- Professional Programs
- Community Economic Development
- Graduate professional programs
- Learning from the Global Pandemic
- Women Bending the Curve on Climate Change
- Engaging the Community to Build Flood Resilience: 12,000 Rain Gardens for the Puget Sound
- Engaging the university community in realizing sustainabiity: a transformational approach
- Engaging Citizens in Bike Lane Proposals: A Toronto Experience
- Climate Narratives
- Future Students
- Current Students
- Student Stories
- REDIRECT ONLY
It is National Indigenous Peoples Day, a day for reflection, humility and hope. As a settler in the territory of the T’sail Waututh, Musqueum, Squamish and Kwikwetlam peoples, I feel immense gratitude for what I have learned, and continue to learn, from the First Peoples of these lands, and from my former Treaty 6 area of Alberta. I have learned about traditional knowledge, marine and land stewardship, the legacy and pain of colonialism, what self-governance can mean, the intensified feelings of connection in ceremony, the incredible power of sharing, and the healing power of nature. I have felt the gifts of patience, grace, deep listening, and call to justice as modelled by indigenous friends, research partners and colleagues. There is much to do for all of us to create a world in which Indigenous people are treated with dignity, celebration and justice. Let’s be part of that change we wish to see.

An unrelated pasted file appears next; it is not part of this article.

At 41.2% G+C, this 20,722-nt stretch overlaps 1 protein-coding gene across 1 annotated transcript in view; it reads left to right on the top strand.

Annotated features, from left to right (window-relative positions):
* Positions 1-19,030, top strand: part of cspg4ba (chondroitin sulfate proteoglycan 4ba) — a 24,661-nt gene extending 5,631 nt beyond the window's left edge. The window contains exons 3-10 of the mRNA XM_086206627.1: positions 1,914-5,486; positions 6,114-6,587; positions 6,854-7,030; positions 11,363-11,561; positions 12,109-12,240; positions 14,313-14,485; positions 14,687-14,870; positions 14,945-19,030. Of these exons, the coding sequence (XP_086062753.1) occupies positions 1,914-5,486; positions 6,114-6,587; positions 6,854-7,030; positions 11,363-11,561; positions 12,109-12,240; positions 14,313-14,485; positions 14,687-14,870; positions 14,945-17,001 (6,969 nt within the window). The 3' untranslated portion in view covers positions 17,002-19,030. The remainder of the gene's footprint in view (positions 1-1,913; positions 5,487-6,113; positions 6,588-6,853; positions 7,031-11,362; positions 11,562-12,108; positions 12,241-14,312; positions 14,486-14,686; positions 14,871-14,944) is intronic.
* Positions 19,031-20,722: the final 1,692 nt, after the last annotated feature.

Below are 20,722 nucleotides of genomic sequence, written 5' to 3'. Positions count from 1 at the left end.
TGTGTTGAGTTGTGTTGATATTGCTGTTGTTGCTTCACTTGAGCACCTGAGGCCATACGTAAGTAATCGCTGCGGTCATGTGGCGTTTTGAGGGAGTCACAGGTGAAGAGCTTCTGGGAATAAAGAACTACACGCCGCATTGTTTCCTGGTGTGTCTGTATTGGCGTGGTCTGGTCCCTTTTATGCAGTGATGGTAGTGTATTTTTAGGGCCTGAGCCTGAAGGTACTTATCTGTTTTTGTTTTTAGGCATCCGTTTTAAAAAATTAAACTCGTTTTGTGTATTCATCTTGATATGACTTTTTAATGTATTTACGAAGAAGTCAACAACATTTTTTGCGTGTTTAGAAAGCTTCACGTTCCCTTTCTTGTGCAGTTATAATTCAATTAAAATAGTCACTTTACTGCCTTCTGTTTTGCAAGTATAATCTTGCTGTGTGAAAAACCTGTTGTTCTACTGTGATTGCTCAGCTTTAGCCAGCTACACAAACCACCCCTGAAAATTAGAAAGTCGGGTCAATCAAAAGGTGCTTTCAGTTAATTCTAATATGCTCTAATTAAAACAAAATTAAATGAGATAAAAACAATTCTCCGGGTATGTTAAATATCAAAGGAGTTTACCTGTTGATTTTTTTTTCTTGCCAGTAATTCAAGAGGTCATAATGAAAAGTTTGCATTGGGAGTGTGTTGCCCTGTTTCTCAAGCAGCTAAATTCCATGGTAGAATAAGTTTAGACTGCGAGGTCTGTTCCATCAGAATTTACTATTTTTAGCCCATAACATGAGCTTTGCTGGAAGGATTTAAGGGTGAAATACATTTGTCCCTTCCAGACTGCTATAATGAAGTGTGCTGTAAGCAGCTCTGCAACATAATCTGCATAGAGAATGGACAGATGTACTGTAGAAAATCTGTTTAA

It is of great value to me that we have Archaeology professors in the Faculty of Environment, such as Rudy Reimer, George Nicholas, Hugo Cardoso, and Dongya Yang who are working with colleagues such as Eldhon Yellowhorn in the Department of Indigenous Studies to identify the children in unmarked graves at the former Kamloops, and Brandon Indian Residential School locations. We stand in solidarity with the Tk'emlúps te Secwépemc First Nation, the Secwepemc Nation and other Indigenous Nations across Canada. We commit to teaching our students more about these systemic and wrongful institutional practices and invite all our students, faculty and staff to continue to work toward reconciliation.
Dean, Faculty of Environment
We share five ways to celebrate National Indigenous Peoples Day this year.
How will you mark National Indigenous Peoples Day?
3. Learn about the languages of the First Nations Communities where SFU resides.
Simon Fraser University’s Burnaby campus is on Burnaby Mountain. This is located on the unceded traditional territory of the Tsleil-Waututh (səl̓ilw̓ətaʔɬ), Kwikwetlem (kʷikʷəƛ̓əm), Squamish (Sḵwx̱wú7mesh Úxwumixw) and Musqueam(xʷməθkʷəy̓əm) Nations.
In Sḵwx̱wú7mesh Burnaby Mountain is: Lhuḵw’lhuḵw’áyten
Visit SFU’s Bill Reid Centre to learn more about Coast Salish place names.
Did you know
- Tsleil-Waututh (səl̓ilw̓ətaʔɬ), means People of the Inlet?
- Musqueam (xʷməθkʷəy̓əm) is derived from the flowering plant, məθkʷəy̓, which grows in the Fraser Rivere estuary?
- Kwikwetlem (kʷikʷəƛ̓əm) refers to a small red salmon or unique sockeye salmon that once ran in large numbers in the Coquitlam river and Coquitlam Lake. The Kwikwetlem nation takes their name from this forebearer that sustained their community for thousands of years?
Visit The Squamish Nation to learn greetings and more in Skwxwú7mesh Snichim.